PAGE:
The United States Navy’s twin-engine supersonic, multirole combat jet, the F-18 Hornet, has been experiencing issues with its On-Board Oxygen Generation System (OBOGS), as the Navy has been continuously searching for a fix for five years. The system failure, while rare, could potentially kill the aircraft’s pilot due to in-flight oxygen deprivation, consequently costing a pilot’s life as well as potentially destroying a $30 million to $60 million aircraft.
“I’m concerned about the high rate of hypoxia — which is caused by a lack of oxygen — and other physiological events apparently being experienced by the crew members of F-18 aircraft over the past five years,”
said a senior Democrat on the House Armed Services subcommittee for tactical land and air forces, Rep. Niki Tsongas.
Oxygen deprivation can cause the pilot of the aircraft to feel nauseous or dizzy, which could be very dangerous while flying through the sky at hundreds of miles per hour. While Tsongas noted that the F-18s carry backup bottles of oxygen, the emergency supply requires manual intervention in order to be turned on properly. This can be challenging for a pilot already experiencing oxygen deprivation. Also, this auxiliary oxygen supply only contains about 10 minutes’ worth of oxygen, which is hardly enough to get the aircraft back to an aircraft carrier or base in order to land safely.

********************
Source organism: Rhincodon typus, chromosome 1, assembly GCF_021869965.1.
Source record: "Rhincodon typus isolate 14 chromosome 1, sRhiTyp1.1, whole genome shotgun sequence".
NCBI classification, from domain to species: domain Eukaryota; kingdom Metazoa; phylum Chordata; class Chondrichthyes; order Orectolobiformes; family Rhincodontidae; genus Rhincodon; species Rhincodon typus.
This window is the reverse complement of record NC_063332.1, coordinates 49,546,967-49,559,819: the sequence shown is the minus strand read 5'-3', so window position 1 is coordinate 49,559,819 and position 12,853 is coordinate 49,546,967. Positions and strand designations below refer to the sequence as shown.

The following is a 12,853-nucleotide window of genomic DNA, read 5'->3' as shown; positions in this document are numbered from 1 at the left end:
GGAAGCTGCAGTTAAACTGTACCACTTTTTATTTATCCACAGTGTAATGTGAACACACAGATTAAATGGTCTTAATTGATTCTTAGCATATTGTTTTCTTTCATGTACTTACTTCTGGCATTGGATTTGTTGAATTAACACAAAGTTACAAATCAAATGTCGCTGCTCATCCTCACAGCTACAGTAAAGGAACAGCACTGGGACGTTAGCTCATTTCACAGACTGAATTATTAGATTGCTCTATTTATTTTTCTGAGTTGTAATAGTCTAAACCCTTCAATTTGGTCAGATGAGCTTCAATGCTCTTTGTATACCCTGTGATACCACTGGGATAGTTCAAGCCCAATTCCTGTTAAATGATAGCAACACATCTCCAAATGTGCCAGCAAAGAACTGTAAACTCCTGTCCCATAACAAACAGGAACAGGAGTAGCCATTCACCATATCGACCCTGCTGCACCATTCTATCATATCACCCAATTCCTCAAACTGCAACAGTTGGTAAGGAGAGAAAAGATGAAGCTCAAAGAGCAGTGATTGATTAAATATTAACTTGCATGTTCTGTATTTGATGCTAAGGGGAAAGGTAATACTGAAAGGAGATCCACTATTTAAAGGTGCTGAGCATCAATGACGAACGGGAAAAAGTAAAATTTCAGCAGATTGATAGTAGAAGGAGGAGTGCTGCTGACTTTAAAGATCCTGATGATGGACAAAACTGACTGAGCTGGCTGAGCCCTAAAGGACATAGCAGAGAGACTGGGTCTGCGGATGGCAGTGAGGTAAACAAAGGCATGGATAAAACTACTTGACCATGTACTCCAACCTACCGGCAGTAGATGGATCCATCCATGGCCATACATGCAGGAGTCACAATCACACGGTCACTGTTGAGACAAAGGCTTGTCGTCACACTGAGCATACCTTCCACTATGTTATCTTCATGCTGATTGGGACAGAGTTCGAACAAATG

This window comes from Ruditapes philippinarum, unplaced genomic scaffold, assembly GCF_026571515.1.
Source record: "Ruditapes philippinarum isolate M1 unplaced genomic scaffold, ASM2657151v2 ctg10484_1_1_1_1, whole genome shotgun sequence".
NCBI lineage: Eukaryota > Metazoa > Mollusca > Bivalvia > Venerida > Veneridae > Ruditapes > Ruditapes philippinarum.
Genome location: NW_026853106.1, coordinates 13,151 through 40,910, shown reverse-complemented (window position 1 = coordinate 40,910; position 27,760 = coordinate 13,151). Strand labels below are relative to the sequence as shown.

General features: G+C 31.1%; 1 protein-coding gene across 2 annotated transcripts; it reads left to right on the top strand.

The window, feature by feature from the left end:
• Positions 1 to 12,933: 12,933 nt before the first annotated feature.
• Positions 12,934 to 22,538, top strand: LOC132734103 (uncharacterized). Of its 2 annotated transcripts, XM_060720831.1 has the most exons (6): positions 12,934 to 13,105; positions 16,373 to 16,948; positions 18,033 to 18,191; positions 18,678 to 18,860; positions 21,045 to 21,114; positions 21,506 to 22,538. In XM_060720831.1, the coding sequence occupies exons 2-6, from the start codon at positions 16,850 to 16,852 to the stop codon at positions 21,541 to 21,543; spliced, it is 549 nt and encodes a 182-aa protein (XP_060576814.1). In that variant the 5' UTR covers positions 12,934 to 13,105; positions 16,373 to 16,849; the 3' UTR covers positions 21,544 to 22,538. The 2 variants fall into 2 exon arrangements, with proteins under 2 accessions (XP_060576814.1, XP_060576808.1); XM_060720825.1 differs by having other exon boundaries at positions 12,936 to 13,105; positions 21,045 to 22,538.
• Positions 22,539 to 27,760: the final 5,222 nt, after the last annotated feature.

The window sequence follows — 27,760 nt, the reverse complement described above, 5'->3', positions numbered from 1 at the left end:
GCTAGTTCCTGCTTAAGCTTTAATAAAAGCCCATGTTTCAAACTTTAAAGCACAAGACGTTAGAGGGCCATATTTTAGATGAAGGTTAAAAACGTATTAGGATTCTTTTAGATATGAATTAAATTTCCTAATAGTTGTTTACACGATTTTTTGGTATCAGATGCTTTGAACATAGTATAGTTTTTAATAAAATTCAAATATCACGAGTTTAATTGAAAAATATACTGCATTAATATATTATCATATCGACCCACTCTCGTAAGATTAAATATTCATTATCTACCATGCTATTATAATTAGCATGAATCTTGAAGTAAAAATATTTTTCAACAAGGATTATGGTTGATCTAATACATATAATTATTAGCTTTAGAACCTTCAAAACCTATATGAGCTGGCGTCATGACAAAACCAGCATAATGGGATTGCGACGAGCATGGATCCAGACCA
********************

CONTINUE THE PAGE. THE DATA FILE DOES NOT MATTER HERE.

From May of 2010 through October of 2015, the United States Navy recorded 297 incidents for every variant of the F-18.
“None of the incidents….have resulted in loss or damage of an aircraft,”
said the Navy papers.
“In all but one instance, the pilot made a full recovery from the episode.”
Not much information has been released regarding that one pilot.
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